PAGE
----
The mid-2000s and 2010s saw some improvements in both the number and quality of disability representations on scripted shows. The Ryan Murphy universe, particularly the American Horror Story installations that began on FX in 2011 and Fox’s musical comedy-drama Glee (2009–2015), has become known for its attention to disability, for better and for worse. The polarizing character of teen wheelchair-user Artie Abrams, played by series regular Kevin McHale — who does not use a wheelchair — drew criticism from viewers for the familiar phenomenon of “cripping up” and for fantasy sequences in which he walked, contributing to the stereotype that any disabled person’s ultimate (and only) fantasy is to be able-bodied.
Artie Abrams was also named New Mobility’s 2011 Person of the Year, a controversial decision both for the magazine’s exclusion of disabled actors who might have been worthy recipients and for its focus on a fictional character at the expense of actual disabled individuals. Despite these limitations, Ryan Murphy has been justifiably praised for his penchant for hiring disabled actors, such as Glee’s Lauren Potter (who played Becky Jackson, a cheerleader with Down syndrome), Freak Show’s Mat Fraser (among many others), who has phocomelia, and American Horror Story alumnus Jamie Brewer.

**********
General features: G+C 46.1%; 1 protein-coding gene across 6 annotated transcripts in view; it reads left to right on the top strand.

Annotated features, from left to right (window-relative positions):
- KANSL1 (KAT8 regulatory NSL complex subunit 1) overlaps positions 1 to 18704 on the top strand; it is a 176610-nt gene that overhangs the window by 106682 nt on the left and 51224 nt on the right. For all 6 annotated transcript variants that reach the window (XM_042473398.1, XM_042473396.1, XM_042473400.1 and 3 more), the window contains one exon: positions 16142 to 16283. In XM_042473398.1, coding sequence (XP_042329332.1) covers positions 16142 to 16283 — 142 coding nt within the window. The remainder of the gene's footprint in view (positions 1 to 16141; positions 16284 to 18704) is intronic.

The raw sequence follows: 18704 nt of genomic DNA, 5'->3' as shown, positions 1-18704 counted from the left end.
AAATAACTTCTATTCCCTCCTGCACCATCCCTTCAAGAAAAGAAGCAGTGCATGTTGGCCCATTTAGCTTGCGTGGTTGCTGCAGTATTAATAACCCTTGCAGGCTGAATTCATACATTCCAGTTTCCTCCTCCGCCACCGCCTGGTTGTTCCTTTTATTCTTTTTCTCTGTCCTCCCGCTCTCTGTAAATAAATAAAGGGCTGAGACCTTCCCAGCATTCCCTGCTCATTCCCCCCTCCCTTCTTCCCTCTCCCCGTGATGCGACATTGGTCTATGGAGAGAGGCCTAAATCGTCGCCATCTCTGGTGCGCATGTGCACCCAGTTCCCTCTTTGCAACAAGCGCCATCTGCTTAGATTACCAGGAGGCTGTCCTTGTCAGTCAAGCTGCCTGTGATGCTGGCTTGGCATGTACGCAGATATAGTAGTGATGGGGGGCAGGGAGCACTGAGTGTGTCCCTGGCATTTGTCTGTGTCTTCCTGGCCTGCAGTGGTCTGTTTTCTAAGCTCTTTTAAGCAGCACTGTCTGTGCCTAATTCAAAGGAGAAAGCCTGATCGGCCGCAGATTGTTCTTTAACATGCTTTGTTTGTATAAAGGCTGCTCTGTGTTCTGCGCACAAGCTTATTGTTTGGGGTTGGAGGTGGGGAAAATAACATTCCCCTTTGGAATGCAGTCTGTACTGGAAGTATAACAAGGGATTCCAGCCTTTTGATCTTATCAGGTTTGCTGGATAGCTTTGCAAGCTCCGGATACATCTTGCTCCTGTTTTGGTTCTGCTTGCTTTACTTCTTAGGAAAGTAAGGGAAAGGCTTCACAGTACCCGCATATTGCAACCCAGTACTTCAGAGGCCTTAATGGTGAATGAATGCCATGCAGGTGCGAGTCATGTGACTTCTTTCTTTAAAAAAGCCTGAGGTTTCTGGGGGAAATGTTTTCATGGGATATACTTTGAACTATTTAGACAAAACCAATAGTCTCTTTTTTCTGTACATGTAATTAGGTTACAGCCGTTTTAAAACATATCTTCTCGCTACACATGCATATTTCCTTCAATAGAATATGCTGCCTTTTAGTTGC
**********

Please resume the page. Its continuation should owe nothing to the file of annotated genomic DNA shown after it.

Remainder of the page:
For his part, Speechless’s creator Silveri says there was never a question of whether or not to cast an actor with cerebral palsy in the key role. Having grown up with a brother with cerebral palsy, Silveri considered it the right thing to do, not only politically but also artistically, telling Variety in 2016: “These things move so fast and you don’t want to have to have an actor without a disability in a chair with consultants on the side saying, ‘He wouldn’t do that. His head would go this way.’ You can sniff the fake on that.” And despite its realistic, conventional trappings — a nuclear family, the struggles of marriage and high school — it’s made radical moves toward disability inclusion.